Heat is transferred pretty efficiently by conduction. Again this means that one material gets warm sitting in the sun and anything that material touches also gains heat through conduction. One of the best ways to stop conductive heat transfer is with a dead airspace. That is known as a thermal break. It is the same concept that happens with double pane windows – the very tiny air space between the two panes of glass is adequate to stop heat transfer. So, while a metal roof may get warm to the touch, if we can minimize contact between the metal and the home’s structure, that is a good thing. This is done in a couple of ways with today’s metal roofs. First, metal roofs that are formed to look like shake, shingle, slate, or tile have an integral airspace between the metal and the roof deck, creating a natural thermal break. And, in the case of flat metal roofs that sit right on the roof deck, they can sometimes be installed on battens to create the thermal break between the metal and the roof deck. (Though battens do significantly increase job complexity as they raise the level of the roof – impacting dormer windows, gutters, downspouts, etc.)

Vent Out The Heat That Does Get Through…

It’s inevitable that some heat from the roof top will get through the roof system. In most residential construction, ventilation is the way to get that heat back to the outside. Ventilation is achieved by bringing fresh air in at the bottom of the roof and exhausting it out at or near the peak of the roof. As this air travels through the attic, it bathes the under side of the roof deck with fresh air, carrying both heat and also any moisture that has migrated into the attic away from the home’s living space. As much as possible, you want to think here about convective air flow and how to continually bathe the entire under side of the roof deck with fresh air. Metal roofs are designed to easily accommodate exhaust vents and there are also some integrated options to help increase intake vents if a home has limited intake venting.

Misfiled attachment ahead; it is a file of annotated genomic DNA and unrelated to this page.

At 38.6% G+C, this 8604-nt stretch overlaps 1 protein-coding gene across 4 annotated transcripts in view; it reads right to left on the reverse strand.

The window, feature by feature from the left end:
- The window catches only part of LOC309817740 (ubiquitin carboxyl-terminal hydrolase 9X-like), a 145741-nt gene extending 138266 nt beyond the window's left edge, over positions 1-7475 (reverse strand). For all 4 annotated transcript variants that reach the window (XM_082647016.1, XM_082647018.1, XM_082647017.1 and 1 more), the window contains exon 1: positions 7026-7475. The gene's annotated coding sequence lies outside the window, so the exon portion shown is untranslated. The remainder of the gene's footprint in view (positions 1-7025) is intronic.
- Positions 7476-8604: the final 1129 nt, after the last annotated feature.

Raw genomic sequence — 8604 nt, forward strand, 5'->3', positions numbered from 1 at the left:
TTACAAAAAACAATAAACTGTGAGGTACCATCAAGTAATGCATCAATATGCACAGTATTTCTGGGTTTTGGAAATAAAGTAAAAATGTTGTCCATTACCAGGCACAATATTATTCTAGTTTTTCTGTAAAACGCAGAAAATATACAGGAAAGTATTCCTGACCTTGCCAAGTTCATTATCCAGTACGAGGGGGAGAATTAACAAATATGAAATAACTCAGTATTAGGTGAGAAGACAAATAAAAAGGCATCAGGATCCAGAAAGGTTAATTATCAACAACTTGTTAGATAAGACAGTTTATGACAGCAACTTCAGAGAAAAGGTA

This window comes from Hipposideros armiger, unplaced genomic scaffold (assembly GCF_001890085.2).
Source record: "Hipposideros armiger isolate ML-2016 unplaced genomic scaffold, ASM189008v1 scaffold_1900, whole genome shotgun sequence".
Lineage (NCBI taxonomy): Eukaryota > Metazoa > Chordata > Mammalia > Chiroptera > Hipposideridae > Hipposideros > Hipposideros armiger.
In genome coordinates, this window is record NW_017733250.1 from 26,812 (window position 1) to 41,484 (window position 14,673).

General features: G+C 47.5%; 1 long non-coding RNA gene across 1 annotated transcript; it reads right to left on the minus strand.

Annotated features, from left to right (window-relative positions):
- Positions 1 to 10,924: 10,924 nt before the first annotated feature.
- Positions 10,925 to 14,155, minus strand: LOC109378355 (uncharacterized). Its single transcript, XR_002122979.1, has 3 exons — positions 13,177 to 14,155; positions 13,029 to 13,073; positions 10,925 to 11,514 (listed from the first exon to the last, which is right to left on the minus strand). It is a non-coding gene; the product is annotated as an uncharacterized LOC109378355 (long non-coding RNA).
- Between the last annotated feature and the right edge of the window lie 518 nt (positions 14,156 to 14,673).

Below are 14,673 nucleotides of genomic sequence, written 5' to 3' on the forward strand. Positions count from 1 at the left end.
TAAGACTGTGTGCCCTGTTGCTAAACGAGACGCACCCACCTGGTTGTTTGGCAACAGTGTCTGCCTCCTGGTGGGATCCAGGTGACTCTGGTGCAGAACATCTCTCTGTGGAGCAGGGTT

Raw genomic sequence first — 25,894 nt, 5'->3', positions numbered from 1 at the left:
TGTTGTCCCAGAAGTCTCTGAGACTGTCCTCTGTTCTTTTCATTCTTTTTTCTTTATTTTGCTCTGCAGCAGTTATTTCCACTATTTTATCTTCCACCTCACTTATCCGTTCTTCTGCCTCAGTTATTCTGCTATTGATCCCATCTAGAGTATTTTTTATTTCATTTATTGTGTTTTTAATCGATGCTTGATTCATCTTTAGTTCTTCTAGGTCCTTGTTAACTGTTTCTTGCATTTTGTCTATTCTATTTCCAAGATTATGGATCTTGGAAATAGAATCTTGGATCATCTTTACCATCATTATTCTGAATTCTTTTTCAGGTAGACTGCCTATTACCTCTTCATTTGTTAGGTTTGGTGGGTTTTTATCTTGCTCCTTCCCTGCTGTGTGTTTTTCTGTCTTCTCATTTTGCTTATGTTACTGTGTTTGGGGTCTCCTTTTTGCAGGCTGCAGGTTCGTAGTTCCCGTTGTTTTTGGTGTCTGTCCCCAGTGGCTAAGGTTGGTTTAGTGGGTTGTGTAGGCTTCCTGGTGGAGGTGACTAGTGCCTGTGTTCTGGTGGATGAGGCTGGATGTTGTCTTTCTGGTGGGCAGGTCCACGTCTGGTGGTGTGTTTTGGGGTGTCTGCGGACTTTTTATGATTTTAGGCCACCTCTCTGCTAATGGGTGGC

Insulation on the attic floor serves as a final line of defense to help keep summer heat from entering the living space. This insulation is also perfectly located to help hold heat inside the living space during the winter.

What About The Winter?

A roof and attic system that perform well in the summer will also perform well in the winter. During the winter, there are two goals. One is to hold heat inside the home. This is done with insulation on the floor of the attic. The second goal is to vent out any heat and moisture that do enter the attic. This is done with ventilation. Good insulation and ventilation serve the purpose of helping avoid ice dams on the roof in the winter which result when heat from inside the home reaches the snow on the roof. Because of the need to vent attics in order to prevent ice dams, there is no “winter penalty” to energy efficient roofing – this reality goes against some of the published information that is available so it’s critical that you be able to thoroughly explain this to homeowners.

Special Circumstance — Conditioned Attics…